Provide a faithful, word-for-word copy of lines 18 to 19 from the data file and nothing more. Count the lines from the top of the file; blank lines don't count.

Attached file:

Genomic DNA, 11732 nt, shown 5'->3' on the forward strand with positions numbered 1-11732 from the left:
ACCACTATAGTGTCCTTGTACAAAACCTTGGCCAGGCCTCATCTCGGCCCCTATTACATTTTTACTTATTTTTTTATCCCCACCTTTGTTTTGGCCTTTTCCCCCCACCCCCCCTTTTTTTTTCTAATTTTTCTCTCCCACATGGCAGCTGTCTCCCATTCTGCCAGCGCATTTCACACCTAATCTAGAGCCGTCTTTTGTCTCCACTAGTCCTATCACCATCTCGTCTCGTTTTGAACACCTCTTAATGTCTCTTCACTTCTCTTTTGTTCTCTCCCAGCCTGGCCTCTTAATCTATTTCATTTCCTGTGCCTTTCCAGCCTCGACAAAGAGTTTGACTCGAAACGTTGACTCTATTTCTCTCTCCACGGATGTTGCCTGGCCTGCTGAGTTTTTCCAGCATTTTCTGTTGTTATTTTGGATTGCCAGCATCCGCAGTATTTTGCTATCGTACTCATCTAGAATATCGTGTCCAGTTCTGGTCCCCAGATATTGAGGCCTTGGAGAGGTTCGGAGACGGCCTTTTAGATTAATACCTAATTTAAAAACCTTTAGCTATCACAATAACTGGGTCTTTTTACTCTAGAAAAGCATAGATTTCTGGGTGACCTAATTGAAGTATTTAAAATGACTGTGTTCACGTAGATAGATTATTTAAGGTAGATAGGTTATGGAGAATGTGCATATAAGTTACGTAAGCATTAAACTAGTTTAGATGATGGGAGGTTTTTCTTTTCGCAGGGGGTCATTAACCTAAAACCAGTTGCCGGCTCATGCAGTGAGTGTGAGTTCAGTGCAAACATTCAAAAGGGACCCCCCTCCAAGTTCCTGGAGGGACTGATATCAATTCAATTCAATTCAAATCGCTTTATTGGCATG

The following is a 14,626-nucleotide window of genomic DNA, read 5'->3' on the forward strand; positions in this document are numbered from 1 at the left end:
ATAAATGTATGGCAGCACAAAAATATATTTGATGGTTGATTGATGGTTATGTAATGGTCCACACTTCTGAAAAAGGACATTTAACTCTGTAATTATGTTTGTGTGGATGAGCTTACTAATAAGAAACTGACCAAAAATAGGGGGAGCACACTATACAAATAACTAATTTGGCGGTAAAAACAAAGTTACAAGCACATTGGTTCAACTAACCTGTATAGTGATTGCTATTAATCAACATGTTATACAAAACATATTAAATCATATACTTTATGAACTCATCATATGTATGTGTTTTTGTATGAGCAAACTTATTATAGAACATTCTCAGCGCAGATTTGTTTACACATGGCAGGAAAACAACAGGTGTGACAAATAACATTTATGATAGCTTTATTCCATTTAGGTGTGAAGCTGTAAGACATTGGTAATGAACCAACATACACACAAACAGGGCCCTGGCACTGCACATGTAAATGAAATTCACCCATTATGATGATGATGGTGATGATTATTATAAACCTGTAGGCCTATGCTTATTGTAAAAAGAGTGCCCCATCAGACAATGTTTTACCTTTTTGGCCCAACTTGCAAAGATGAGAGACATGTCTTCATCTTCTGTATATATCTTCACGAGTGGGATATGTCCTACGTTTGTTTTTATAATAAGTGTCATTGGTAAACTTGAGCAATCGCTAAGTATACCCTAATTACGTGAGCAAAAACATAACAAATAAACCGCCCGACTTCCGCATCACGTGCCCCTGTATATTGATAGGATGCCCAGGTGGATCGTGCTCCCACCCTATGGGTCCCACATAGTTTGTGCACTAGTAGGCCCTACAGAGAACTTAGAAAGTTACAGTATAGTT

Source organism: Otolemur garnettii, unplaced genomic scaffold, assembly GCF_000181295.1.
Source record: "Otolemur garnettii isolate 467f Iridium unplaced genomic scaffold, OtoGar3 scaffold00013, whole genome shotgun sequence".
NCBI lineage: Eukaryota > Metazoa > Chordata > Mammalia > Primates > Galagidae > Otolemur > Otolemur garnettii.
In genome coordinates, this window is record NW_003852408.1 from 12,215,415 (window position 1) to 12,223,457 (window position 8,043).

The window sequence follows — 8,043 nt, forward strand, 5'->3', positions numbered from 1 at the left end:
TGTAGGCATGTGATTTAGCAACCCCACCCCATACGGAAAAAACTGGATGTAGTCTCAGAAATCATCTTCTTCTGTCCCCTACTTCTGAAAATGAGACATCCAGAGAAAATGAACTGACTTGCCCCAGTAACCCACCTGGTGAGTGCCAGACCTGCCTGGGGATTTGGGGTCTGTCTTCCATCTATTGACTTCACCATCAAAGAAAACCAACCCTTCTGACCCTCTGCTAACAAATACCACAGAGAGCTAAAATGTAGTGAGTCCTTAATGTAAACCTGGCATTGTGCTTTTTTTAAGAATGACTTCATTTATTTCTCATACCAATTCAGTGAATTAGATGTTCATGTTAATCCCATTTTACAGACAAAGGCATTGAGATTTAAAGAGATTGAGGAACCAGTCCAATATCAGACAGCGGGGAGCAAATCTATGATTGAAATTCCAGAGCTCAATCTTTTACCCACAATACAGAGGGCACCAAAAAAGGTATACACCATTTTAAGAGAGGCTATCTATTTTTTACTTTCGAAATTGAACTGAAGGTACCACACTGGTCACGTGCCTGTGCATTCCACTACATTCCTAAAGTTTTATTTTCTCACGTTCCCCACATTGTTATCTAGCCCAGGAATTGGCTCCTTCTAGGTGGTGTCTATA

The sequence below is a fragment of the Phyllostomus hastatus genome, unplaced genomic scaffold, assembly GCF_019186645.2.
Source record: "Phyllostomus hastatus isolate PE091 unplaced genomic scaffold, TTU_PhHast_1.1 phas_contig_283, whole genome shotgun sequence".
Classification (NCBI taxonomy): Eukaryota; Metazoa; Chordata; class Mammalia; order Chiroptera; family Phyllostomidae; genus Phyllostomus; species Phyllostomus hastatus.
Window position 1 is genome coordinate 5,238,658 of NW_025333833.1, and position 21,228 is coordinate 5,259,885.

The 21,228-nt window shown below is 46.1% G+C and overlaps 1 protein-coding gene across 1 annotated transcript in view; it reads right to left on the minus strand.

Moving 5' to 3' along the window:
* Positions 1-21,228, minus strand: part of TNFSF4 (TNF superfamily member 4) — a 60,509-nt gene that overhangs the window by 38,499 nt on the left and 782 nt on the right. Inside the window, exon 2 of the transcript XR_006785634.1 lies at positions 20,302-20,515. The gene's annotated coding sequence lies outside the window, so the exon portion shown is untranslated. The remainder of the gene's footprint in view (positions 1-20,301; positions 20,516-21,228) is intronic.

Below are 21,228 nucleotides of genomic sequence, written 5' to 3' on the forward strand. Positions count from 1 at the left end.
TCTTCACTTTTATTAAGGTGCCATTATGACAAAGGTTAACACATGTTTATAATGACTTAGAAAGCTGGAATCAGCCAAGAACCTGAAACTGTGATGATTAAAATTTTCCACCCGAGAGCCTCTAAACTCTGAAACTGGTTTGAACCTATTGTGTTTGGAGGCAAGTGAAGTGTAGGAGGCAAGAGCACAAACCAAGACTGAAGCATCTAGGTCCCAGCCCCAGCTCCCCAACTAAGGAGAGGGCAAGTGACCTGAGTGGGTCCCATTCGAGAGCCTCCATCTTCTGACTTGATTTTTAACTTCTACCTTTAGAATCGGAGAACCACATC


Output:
Below are 21,228 nucleotides of genomic sequence, written 5' to 3' on the forward strand. Positions count from 1 at the left end.
TCTTCACTTTTATTAAGGTGCCATTATGACAAAGGTTAACACATGTTTATAATGACTTAGAAAGCTGGAATCAGCCAAGAACCTGAAACTGTGATGATTAAAATTTTCCACCCGAGAGCCTCTAAACTCTGAAACTGGTTTGAACCTATTGTGTTTGGAGGCAAGTGAAGTGTAGGAGGCAAGAGCACAAACCAAGACTGAAGCATCTAGGTCCCAGCCCCAGCTCCCCAACTAAGGAGAGGGCAAGTGACCTGAGTGGGTCCCATTCGAGAGCCTCCATCTTCTGACTTGATTTTTAACTTCTACCTTTAGAATCGGAGAACCACATC